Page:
What did we do?
- Developed an activity implementation plan
- Established a Steering Group and Expert Review Panel to oversee implementation of the project and to provide expert advice on the development and final review of the diagnostic instrument and Guide for its use.
- Completed retrospective case reviews using the draft diagnostic instrument, with members of the Expert Review Panel making recommendations for revisions to the instrument and guidelines prior to the feasibility trial in the clinical environment
- Conducted a feasibility trial with clinicians from a range of settings (metropolitan, regional, rural, remote) to trial the diagnostic instrument across Australia. Parents and guardians of children undergoing diagnostic assessment were also invited to provide feedback on their experience of the diagnostic process and the resources for families.
- Revised the diagnostic instrument and Guidelines based on feedback from the trial and submitted a draft final report to the Commonwealth Department of Health (December 2015).
- Submitted a final report to the Commonweallth Department of Health (April 2016) which harmonised the Australian Instrument with the diagnostic subcategories recommended in the new Canadian Guidelines and accepted the overarching diagnostic term of FASD and the diagnostic subcategories relating to the presence or absence of the three sentinel facial features.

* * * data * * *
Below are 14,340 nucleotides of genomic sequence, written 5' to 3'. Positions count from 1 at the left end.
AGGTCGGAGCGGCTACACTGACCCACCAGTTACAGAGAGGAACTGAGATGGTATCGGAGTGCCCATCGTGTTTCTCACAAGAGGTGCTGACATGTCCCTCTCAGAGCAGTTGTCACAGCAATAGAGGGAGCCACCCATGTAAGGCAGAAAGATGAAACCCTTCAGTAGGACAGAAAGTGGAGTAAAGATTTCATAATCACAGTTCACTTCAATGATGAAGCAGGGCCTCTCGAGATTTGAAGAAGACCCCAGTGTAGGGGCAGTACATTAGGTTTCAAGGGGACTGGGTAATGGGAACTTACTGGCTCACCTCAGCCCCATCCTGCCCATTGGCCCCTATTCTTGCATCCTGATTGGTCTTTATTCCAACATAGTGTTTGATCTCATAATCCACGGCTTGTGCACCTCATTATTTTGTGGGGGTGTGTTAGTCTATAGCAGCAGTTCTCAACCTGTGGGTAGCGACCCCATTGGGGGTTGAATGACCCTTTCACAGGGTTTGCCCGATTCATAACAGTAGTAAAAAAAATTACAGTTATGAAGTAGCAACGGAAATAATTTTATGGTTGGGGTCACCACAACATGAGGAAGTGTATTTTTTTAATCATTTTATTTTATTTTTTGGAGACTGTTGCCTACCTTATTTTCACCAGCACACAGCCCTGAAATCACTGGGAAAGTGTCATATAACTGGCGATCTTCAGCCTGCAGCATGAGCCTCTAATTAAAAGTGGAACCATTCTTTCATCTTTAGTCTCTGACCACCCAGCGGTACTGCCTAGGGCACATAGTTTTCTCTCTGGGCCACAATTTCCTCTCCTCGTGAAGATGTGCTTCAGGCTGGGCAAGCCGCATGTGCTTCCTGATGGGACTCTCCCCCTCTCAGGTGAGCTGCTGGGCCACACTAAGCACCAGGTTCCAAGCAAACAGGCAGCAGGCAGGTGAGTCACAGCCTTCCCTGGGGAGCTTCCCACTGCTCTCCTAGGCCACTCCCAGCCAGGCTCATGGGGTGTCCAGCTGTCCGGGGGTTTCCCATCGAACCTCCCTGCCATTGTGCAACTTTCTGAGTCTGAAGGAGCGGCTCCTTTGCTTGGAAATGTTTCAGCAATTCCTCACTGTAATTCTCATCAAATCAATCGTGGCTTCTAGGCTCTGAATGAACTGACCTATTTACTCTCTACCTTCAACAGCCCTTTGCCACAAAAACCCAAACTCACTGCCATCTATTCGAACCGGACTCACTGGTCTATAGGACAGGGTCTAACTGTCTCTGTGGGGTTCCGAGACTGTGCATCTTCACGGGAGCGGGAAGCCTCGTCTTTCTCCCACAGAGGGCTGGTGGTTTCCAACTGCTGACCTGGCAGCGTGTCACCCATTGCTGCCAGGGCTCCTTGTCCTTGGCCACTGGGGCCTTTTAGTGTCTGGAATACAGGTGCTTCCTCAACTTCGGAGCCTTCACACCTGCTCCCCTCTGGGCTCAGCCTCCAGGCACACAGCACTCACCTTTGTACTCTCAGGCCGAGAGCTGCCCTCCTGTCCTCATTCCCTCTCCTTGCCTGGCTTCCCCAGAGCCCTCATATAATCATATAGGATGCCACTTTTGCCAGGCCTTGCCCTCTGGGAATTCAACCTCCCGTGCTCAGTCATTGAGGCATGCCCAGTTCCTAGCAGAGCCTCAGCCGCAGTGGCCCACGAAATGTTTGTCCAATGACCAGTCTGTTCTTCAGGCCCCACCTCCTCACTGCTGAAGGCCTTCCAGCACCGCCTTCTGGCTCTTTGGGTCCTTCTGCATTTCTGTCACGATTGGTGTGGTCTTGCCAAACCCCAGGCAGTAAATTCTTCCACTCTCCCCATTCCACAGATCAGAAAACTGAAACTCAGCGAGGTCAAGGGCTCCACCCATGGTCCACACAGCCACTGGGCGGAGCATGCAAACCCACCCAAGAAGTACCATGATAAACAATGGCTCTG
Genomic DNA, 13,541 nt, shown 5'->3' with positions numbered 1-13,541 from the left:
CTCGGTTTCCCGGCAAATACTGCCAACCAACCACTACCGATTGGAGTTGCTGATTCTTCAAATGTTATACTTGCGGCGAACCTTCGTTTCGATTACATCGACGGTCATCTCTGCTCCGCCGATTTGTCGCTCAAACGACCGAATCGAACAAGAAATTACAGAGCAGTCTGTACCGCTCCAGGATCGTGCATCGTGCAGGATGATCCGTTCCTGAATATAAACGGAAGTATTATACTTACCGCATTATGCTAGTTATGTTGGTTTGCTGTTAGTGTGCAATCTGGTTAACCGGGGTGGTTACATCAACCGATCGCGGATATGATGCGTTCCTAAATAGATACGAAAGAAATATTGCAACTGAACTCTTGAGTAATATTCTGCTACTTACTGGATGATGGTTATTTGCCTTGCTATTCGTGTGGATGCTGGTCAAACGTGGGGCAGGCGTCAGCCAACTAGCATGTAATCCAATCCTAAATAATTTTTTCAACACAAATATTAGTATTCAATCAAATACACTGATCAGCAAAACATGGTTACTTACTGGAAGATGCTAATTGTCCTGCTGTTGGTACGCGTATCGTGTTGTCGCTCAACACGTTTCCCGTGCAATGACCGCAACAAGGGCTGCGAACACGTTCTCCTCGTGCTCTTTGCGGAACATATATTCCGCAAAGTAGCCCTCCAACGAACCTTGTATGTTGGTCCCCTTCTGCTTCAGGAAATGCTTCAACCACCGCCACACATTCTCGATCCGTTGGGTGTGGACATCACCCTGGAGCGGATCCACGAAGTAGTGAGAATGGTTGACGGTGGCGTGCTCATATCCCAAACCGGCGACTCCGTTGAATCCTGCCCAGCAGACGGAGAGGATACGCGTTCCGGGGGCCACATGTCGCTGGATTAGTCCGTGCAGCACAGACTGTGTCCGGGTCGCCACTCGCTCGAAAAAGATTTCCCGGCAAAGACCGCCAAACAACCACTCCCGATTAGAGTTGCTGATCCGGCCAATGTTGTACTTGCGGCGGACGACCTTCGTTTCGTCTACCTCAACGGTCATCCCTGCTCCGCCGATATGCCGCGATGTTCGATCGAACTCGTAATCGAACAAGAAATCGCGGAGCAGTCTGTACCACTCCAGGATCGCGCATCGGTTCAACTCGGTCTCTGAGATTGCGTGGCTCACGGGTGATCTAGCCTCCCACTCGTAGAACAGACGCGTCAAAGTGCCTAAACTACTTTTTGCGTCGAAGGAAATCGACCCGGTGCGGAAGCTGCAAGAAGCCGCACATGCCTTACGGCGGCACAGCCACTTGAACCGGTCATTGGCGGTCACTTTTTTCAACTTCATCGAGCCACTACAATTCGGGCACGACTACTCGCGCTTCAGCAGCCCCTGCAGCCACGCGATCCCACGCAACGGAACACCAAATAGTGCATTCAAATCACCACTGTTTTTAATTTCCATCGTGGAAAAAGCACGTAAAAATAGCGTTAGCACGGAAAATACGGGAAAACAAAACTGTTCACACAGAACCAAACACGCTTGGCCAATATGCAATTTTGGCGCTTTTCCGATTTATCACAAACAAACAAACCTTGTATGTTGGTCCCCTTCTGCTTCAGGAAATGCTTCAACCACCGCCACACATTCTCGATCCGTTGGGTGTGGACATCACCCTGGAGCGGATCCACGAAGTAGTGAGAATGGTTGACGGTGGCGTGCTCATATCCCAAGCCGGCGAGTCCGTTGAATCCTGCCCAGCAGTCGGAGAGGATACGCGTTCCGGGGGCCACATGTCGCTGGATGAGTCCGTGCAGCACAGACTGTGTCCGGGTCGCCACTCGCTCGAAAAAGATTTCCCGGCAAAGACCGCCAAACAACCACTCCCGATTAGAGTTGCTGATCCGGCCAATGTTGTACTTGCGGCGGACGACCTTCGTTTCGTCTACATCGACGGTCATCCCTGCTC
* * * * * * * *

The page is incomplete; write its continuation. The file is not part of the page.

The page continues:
- Developed online training modules to facilitate the national implementation of the diagnostic instrument
In harmony with the new Canadian Guidelines, Fetal Alcohol Spectrum Disorder (FASD) is used in Australia as a diagnosis, which has two sub-categories:
- FASD with three sentinel facial features (similar to the previous diagnostic category of Fetal Alcohol Syndrome)
- FASD with less than three sentinel facial features (which encompasses the previous diagnostic categories of Partial Fetal Alcohol Syndrome and Neurodevelopmental Disorder-Alcohol Exposed)
The availability of the Diagnostic Instrument, the Guide and the on-line training modules to support clinicians to make a FASD diagnosis using the national standardised diagnostic criteria and instrument will provide the foundation to improve rates of diagnoses of FASD in Australia. The resources will promote timeliness and consistency in diagnosis and will help estimate the prevalence of FASD in Australia. This in turn will improve the evidence base for prevention, diagnosis, management and advocacy for improved services and supports.
Released: 5 May 2016 Updated: 13 May 2016